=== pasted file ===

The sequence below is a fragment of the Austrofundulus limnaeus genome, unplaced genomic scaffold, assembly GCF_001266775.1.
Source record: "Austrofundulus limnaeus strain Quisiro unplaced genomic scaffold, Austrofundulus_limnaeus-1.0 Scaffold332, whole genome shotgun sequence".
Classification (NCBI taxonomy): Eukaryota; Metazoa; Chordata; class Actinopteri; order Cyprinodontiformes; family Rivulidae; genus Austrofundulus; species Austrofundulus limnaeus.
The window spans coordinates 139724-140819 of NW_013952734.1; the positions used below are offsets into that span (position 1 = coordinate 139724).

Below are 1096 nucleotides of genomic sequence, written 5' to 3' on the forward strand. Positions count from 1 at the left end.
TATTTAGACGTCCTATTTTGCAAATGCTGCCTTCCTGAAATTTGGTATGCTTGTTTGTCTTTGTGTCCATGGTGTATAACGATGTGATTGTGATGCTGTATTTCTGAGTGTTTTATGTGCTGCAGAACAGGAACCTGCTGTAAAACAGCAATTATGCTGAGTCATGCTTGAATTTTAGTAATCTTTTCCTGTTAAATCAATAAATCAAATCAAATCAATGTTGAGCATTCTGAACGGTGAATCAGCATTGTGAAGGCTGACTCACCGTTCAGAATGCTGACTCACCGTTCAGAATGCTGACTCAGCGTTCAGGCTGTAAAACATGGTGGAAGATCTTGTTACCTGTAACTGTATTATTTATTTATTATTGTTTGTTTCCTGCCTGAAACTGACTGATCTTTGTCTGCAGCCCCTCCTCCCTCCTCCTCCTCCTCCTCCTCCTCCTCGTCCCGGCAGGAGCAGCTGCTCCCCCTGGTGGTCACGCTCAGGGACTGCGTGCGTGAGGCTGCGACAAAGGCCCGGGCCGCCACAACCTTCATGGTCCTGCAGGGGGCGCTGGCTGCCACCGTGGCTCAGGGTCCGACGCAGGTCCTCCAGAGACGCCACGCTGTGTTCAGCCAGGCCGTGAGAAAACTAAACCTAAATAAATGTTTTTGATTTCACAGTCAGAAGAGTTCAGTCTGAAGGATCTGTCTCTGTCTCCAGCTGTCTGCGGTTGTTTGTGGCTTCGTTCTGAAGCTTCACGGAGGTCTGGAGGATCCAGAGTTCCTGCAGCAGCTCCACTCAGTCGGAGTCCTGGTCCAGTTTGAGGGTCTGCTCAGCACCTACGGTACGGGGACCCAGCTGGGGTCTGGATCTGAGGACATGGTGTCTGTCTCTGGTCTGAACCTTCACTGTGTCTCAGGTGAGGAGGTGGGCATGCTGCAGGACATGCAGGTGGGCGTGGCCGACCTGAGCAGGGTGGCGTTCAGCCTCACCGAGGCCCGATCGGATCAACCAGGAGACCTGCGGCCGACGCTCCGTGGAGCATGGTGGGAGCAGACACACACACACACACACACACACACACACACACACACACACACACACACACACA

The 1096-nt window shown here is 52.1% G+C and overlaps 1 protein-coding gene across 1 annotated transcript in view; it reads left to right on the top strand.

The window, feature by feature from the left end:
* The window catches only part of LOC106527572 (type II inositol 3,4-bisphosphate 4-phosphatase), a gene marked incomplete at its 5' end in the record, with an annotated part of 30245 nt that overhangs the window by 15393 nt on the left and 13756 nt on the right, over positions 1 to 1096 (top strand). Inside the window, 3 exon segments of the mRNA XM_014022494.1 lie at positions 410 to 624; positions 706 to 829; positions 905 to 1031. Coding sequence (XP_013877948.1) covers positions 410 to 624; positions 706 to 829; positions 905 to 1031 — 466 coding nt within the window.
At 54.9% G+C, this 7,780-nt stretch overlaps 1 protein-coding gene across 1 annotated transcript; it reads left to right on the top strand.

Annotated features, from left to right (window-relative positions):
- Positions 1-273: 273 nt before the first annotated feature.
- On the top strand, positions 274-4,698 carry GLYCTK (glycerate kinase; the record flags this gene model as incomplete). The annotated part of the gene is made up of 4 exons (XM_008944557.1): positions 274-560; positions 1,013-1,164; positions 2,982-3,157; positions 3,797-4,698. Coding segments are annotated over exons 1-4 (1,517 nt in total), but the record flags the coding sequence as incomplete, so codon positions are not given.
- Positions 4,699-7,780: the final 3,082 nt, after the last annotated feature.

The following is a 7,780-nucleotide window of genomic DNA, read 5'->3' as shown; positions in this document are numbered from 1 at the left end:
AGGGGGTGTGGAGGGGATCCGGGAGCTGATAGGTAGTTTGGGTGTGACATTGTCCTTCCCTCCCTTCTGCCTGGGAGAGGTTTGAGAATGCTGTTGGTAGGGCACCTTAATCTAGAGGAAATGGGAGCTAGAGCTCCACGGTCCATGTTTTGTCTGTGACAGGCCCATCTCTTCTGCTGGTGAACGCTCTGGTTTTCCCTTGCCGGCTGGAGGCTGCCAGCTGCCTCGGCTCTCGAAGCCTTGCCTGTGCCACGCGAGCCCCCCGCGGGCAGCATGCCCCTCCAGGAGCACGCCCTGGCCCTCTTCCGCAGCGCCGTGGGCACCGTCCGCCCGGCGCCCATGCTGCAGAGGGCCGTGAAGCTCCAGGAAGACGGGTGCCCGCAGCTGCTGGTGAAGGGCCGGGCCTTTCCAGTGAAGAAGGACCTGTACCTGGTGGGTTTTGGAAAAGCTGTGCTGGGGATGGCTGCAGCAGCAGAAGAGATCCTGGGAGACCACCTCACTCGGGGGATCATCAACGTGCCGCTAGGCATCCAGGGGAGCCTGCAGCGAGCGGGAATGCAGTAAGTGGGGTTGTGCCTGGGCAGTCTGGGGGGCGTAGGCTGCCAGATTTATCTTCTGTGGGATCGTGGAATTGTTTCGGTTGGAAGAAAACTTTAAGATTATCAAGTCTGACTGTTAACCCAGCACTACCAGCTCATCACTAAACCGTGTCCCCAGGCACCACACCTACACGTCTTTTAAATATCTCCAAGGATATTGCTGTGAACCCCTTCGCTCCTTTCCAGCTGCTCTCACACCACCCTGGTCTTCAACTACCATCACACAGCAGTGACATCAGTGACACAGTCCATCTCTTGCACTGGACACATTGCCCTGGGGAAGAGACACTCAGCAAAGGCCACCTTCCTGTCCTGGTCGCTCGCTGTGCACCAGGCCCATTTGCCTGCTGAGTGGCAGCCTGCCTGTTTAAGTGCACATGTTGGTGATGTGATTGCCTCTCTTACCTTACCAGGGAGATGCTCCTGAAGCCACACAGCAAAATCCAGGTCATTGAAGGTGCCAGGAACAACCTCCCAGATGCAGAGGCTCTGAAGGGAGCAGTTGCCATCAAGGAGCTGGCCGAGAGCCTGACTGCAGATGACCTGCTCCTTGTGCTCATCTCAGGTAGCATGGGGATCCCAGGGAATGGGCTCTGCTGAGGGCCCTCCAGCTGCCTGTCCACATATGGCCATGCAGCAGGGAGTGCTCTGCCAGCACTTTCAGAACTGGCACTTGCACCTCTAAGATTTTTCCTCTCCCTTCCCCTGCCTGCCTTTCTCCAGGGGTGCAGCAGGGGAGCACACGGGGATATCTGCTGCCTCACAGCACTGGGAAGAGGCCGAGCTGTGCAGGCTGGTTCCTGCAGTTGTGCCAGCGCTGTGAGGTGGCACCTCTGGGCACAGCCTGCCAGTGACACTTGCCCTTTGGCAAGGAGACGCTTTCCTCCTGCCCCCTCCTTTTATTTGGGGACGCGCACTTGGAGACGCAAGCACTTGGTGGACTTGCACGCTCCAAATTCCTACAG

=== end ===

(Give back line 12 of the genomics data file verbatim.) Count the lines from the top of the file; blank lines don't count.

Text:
- Positions 1-273: 273 nt before the first annotated feature.